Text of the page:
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Two New Maine Laws Related to Mortgages

Financial Institutions should be aware of two recent amendments to Maine’s laws related to mortgages, both of which became effective on September 27, 2011.  One new law requires mortgagees to provide mortgagors with a copy of the release of mortgage after recording.  The other law enables mortgagors to recover attorneys fees in certain foreclosure proceedings where the mortgagee is not the prevailing party.  Here are the details.

Title 33, Section 551 of the Maine Revised Statutes was amended by PL 2011, ch. 146, “An Act to Require a Mortgagee to Provide the Original Release of Mortgage to the Mortgagor after the Release is Recorded.”  In addition to recording a release with the registry of deeds within sixty days of full performance of a mortgage, the mortgagee must now also mail a copy of the release by first class mail to the mortgagor within thirty days of receiving the recorded release.  Failure to satisfy this new obligation will result in the mortgagee’s liability to “any aggrieved party” for $500 in exemplary damages as well as for court costs and attorney’s fees in the enforcement of the obligation.  Under Section 551, the term “mortgagee” includes both the “owner of the mortgage at the time it is satisfied” and “any servicer who receives the final payment satisfying the debt.”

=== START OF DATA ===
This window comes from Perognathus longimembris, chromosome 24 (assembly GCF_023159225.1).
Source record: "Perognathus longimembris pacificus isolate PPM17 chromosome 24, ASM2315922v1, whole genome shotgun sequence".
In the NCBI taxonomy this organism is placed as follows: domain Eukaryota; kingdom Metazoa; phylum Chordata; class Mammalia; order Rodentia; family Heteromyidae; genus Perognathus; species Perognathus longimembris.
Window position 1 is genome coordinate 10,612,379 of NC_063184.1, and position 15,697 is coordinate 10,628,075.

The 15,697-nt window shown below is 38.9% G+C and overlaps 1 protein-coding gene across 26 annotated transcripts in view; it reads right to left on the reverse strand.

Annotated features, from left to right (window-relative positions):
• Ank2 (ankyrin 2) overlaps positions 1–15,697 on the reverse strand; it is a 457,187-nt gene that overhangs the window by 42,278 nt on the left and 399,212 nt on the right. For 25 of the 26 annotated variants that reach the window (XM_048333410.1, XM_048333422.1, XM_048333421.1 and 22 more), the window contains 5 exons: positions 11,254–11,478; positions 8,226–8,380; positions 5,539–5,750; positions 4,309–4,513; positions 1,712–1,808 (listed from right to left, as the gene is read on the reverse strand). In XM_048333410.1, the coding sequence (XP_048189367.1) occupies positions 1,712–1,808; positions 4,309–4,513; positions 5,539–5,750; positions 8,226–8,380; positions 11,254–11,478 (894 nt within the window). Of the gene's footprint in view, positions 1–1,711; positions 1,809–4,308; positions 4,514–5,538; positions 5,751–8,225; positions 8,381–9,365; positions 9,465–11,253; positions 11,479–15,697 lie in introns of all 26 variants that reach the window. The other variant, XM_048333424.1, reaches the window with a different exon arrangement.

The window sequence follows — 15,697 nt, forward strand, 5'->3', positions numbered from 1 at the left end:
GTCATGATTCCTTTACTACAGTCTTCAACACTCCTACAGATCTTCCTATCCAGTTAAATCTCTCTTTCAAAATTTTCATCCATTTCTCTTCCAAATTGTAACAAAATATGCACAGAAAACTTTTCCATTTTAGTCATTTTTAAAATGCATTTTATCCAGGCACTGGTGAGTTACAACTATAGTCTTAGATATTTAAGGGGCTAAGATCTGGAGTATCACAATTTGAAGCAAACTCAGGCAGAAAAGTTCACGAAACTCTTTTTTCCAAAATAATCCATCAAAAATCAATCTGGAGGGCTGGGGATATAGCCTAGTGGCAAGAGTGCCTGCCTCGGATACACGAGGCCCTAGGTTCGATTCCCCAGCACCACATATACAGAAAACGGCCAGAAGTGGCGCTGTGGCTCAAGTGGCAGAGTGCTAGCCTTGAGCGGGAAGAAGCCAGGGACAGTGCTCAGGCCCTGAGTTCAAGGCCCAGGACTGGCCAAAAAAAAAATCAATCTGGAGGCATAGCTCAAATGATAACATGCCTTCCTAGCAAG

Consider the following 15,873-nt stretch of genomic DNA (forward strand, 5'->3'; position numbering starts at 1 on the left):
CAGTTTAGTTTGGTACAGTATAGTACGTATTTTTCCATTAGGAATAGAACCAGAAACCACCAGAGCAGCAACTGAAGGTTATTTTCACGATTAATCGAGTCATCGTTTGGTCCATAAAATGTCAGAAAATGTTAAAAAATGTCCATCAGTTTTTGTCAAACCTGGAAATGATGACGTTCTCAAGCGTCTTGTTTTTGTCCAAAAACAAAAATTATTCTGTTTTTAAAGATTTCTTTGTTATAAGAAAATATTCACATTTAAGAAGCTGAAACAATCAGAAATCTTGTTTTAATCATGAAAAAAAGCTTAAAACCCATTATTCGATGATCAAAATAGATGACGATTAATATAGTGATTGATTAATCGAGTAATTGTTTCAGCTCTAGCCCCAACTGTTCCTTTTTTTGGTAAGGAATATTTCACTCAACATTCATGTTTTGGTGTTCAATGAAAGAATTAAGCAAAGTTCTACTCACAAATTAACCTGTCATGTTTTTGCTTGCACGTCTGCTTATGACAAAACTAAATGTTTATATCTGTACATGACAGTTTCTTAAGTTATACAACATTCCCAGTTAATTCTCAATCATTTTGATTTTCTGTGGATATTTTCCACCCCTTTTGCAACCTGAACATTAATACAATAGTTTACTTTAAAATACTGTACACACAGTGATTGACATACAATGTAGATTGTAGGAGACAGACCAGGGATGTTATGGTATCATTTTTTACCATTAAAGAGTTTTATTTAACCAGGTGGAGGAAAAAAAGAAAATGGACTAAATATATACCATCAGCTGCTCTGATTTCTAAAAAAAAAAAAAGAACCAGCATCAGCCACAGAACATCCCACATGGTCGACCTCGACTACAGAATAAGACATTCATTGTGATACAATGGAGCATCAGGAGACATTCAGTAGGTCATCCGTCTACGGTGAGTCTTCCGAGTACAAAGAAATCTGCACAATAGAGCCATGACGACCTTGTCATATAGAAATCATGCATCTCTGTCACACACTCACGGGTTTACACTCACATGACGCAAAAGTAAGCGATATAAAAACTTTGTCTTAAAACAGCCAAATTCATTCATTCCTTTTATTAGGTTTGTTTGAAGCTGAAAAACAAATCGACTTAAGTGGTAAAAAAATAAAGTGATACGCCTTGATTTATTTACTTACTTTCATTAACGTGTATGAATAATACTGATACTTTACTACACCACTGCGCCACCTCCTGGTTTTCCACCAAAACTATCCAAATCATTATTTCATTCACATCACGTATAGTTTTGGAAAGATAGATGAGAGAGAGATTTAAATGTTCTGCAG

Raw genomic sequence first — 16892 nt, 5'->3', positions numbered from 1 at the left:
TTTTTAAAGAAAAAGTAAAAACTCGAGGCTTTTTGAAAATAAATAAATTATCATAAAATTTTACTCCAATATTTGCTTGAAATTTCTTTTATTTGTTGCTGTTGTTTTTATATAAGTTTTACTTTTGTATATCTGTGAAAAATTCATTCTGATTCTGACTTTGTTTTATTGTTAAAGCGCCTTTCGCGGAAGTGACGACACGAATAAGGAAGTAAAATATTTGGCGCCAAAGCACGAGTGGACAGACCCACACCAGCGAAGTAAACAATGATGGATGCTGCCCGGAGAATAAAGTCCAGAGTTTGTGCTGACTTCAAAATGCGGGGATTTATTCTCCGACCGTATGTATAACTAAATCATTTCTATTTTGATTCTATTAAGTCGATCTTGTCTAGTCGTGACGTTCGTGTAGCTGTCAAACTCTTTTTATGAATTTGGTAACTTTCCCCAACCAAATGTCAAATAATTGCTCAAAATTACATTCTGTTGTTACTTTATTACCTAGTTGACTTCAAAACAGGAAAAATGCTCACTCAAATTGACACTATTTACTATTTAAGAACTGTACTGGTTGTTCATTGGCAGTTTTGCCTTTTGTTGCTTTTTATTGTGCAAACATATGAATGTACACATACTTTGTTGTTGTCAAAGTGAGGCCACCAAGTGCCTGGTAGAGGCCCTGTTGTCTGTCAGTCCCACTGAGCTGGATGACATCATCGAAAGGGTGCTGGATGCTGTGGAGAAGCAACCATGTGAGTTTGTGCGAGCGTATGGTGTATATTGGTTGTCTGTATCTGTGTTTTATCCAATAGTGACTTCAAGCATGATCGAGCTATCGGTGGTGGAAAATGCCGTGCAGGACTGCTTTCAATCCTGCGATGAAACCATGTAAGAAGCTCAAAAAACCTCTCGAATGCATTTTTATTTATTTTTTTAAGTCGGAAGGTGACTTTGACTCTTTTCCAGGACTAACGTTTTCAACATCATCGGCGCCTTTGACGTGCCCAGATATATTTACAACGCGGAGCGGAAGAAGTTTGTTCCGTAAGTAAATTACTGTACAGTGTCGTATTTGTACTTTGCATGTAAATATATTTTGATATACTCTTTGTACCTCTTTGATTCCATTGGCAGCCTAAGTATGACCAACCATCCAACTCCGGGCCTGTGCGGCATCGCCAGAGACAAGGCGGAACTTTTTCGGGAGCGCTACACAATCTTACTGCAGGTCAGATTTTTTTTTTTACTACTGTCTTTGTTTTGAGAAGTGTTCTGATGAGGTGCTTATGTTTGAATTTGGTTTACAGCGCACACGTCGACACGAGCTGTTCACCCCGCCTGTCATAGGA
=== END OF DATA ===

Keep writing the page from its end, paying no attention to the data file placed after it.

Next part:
Title 14, Section 6101 of the Maine Revised Statutes was amended by PL 2011, ch. 269, “An Act to Provide Prevailing Mortgagors Attorney’s Fees in the Foreclosure Process.”  This amendment allows the court in a foreclosure action to (i) order the mortgagee to pay the mortgagor’s reasonable court costs and attorney’s fees and (ii) deny all or a part of an award of the mortgagee’s court costs and attorney’s fees, in the event the mortgagee “does not prevail” in the foreclosure action or there is evidence to show that the action was not brought by the mortgagee in good faith.  The phrase “does not prevail” is not defined, except that the statute explicitly excludes stipulations of dismissal, agreed-upon motions to dismiss without prejudice to facilitate settlement, and successful mediations under the State’s foreclosure mediation program.

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